The winger’s choice was a costly one: Rothen made just five more Champions League appearances, lastly during a short-lived loan spell at Rangers that ended acrimoniously. Though he played regularly for France, it’s hard not to look back on his career and wonder what might have been.
Juan Sanchez (Valencia, 2000/01)
Generally a goal-shy striker during his time with Valencia (40 in 178 appearances over two spells), Sanchez’s most telling contribution for Los Che came during their Champions League semi-final second-leg clash with Leeds back in 2001. With the tie finely balanced after a 0-0 draw at Elland Road, Sanchez broke the deadlock after 16 minutes, before adding a second soon after half-time.
Valencia eventually ran out 3-0 winners but Sanchez was dropped for the final despite his starring role in Yorkshire, and found himself increasingly edged to the periphery in the years that followed. He eventually moved to Celta Vigo in 2004, before retiring at 34.
Diego Tristan (Deportivo La Coruna, 2001/02)
Tristan emerged from Roy Makaay’s shadow at Deportivo in 2001/02 and quickly set about making life difficult for English teams in the Champions League. The Spaniard was instrumental in group stage victories over Manchester United and Arsenal, bagging a memorable brace against the Red Devils in a 3-2 win and finishing the campaign with six goals in Europe.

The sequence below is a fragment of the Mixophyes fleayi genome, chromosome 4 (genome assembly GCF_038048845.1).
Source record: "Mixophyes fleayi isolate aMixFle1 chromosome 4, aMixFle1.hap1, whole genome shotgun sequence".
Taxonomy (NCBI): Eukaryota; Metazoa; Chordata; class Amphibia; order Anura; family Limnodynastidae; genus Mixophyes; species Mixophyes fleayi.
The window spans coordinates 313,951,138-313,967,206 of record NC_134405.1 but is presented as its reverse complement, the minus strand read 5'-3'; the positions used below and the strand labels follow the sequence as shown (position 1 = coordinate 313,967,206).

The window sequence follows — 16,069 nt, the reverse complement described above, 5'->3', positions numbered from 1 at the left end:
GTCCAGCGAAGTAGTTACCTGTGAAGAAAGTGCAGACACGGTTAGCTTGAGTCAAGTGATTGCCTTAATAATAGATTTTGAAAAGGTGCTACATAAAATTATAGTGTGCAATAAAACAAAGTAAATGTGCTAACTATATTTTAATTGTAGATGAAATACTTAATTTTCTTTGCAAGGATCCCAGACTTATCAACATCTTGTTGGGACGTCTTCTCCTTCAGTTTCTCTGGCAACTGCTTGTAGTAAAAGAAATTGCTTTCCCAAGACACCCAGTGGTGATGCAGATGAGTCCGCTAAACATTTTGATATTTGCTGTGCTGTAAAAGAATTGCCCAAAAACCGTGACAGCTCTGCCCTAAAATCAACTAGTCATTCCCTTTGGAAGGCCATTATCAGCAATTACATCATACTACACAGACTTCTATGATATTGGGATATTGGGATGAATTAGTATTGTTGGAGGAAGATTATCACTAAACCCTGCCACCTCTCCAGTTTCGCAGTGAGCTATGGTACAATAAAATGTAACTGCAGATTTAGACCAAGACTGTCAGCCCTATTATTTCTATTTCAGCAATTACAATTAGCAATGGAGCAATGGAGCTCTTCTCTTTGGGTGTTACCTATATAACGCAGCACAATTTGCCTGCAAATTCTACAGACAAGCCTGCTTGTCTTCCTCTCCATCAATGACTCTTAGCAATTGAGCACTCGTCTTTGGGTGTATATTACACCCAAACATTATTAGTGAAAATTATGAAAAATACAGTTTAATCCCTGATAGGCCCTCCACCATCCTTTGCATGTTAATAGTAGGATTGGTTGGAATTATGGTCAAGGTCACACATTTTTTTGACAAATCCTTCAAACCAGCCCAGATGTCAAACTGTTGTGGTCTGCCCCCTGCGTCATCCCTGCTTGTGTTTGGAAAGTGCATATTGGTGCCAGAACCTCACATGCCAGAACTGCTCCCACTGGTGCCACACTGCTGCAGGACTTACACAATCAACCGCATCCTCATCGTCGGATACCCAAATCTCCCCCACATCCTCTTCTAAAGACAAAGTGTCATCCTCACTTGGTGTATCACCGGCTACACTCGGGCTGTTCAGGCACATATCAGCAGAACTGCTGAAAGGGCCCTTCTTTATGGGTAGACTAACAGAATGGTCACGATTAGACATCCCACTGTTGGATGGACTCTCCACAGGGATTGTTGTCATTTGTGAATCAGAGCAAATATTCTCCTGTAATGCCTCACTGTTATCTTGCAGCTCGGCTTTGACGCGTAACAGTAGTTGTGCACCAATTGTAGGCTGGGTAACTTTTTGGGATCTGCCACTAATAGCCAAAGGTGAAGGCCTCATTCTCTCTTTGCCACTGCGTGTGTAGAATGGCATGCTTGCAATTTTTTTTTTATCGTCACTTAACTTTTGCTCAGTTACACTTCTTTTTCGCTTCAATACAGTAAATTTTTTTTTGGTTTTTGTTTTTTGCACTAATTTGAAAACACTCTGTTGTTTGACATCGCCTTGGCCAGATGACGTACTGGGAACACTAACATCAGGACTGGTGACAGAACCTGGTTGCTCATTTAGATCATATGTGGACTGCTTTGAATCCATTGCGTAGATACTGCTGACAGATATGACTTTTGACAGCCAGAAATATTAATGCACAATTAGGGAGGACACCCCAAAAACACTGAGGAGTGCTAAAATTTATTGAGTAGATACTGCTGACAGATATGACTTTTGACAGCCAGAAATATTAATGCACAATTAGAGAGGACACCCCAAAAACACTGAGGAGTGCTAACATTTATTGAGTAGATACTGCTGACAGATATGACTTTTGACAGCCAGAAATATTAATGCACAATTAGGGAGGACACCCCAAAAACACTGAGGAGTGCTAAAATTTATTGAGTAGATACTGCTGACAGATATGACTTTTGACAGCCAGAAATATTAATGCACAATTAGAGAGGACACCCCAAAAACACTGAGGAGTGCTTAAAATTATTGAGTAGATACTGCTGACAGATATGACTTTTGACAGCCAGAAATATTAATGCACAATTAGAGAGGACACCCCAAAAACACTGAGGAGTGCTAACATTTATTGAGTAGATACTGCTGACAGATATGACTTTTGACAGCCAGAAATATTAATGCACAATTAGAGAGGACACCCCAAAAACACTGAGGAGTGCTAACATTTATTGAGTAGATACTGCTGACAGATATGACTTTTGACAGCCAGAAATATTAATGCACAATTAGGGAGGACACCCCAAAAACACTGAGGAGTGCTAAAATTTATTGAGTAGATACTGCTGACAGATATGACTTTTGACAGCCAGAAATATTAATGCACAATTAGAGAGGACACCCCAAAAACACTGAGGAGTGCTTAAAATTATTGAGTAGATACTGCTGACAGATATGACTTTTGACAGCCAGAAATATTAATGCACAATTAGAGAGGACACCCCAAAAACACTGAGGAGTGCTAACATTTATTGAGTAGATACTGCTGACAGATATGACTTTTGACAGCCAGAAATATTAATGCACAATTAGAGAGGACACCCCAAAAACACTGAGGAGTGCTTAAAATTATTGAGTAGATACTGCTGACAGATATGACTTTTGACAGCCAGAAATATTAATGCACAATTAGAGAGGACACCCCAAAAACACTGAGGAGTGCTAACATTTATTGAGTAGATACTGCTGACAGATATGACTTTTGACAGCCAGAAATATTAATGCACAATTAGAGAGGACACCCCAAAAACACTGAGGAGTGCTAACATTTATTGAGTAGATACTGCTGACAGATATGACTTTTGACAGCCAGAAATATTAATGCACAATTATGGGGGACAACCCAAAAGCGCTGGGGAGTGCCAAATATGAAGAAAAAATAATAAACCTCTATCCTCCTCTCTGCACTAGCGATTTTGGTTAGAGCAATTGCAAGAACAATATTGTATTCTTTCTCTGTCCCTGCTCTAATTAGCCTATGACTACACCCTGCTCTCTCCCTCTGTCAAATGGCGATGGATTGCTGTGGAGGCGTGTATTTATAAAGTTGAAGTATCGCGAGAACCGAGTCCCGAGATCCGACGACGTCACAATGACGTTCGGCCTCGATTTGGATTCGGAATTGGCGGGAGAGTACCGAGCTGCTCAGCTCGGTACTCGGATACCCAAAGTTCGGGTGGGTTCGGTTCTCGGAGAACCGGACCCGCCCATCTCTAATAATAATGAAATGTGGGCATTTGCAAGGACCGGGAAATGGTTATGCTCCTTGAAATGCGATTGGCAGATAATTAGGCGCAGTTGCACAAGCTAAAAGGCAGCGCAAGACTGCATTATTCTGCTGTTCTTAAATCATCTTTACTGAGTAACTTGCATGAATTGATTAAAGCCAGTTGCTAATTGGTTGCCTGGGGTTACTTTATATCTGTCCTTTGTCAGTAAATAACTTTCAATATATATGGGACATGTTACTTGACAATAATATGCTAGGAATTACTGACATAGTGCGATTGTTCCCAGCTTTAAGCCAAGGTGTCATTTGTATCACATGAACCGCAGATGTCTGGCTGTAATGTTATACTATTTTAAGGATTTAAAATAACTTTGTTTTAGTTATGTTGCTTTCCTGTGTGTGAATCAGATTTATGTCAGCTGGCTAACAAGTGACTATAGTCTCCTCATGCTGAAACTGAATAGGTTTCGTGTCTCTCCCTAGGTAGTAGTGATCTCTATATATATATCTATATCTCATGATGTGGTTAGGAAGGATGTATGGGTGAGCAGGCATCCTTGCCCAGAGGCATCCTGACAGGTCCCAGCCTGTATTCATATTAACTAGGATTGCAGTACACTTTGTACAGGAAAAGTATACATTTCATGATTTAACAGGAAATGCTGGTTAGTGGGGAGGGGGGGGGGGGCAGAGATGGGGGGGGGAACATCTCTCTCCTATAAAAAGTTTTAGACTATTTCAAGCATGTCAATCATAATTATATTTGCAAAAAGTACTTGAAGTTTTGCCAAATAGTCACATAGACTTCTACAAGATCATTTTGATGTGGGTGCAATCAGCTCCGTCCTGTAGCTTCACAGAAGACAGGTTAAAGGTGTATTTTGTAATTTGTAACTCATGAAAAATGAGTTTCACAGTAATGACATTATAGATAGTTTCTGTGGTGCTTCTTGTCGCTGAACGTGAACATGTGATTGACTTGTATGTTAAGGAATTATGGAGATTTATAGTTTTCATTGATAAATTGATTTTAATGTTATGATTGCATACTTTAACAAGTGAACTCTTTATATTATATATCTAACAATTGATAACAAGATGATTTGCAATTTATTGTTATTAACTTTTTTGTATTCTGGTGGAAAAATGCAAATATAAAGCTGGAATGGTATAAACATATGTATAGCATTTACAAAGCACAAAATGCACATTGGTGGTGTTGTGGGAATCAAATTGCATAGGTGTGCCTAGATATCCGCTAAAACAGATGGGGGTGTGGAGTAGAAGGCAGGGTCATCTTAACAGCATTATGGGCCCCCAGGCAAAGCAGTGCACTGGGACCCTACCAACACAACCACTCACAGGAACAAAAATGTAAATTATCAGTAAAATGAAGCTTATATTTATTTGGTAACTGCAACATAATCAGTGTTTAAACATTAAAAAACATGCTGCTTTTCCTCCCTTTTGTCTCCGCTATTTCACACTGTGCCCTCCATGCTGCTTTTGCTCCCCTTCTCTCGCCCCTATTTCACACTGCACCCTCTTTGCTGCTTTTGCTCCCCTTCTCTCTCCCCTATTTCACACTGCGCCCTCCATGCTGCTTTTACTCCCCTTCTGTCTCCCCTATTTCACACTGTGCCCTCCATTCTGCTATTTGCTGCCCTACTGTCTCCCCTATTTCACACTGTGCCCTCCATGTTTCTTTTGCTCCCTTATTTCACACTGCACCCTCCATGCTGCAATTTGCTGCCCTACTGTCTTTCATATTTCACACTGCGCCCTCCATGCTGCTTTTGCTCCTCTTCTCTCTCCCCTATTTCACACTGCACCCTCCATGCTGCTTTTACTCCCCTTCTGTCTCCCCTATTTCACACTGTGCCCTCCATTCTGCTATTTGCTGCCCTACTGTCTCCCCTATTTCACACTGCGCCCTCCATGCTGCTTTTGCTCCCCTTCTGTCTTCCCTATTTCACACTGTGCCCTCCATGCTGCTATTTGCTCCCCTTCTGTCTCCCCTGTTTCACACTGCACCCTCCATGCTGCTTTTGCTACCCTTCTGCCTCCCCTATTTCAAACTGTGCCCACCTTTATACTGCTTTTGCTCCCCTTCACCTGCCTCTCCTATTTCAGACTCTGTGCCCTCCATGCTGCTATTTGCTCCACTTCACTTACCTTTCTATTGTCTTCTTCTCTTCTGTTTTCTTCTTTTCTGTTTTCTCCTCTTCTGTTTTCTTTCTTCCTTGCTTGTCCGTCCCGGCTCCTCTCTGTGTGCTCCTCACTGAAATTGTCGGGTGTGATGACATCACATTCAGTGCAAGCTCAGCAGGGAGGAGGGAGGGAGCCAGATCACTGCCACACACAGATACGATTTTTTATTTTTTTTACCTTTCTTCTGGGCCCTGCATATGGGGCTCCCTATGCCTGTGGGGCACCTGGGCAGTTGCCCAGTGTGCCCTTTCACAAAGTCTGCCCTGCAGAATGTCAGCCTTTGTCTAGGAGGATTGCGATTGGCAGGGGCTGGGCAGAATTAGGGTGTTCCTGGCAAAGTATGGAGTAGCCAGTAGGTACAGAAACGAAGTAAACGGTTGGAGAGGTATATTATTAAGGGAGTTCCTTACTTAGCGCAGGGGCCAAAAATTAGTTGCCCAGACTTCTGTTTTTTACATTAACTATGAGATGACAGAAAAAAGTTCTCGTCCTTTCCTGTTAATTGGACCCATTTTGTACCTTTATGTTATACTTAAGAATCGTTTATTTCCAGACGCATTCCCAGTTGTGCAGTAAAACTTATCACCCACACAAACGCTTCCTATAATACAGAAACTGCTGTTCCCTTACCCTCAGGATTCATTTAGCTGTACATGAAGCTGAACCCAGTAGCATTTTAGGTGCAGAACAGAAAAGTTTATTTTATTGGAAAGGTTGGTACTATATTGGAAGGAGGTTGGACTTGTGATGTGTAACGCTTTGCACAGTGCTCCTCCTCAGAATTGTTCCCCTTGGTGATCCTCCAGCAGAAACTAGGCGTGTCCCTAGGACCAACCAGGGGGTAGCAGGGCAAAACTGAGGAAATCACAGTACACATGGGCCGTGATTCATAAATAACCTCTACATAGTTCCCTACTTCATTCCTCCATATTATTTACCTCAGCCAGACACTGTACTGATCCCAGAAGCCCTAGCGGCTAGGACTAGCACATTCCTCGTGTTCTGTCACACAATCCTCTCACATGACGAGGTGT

Tristan was selected to play for Spain at that summer’s World Cup, but suffered an ankle injury during the tournament and then tore a thigh muscle the following year. The striker’s love of the nightlife played an equally damaging role as his star began to fade.
Tony Watt (Celtic, 2012/13)
A 2-1 victory over Barcelona in 2012 was one of Celtic’s most memorable results in the 21st century. The 18-year-old Watt was the hero that night, entering the fray as a substitute and scoring the winning goal in a group stage clash with Lionel Messi & Co.
The teenager was unable to build on that incredible moment, though, and he was soon sent out on loan to Belgian side Lierse by manager Neil Lennon. Watt then joined Standard Liege a year later; more recently he spent time on loan at Cardiff, Blackburn and Hearts, and is now back in Scotland on a permanent basis with St Johnstone.
Burak Yilmaz (Galatasaray, 2012/13)
Yilmaz has played for each of Turkey’s big four in the Champions League – Besiktas, Fenerbahce, Trabzonspor and Galatasaray – but it’s only his exploits with the latter that are remembered by a wider audience. The striker’s perfect hat-trick against Cluj in 2012/13 made him the first Turkish player since Tuncay Sanli to score a treble in the competition.
He then struck winning goals against Manchester United and Braga, ending the group stage as the tournament’s joint-top scorer with six strikes. Yilmaz also bagged home and away against Schalke in the last 16, but he’s been unable to replicate his prolific form in subsequent seasons.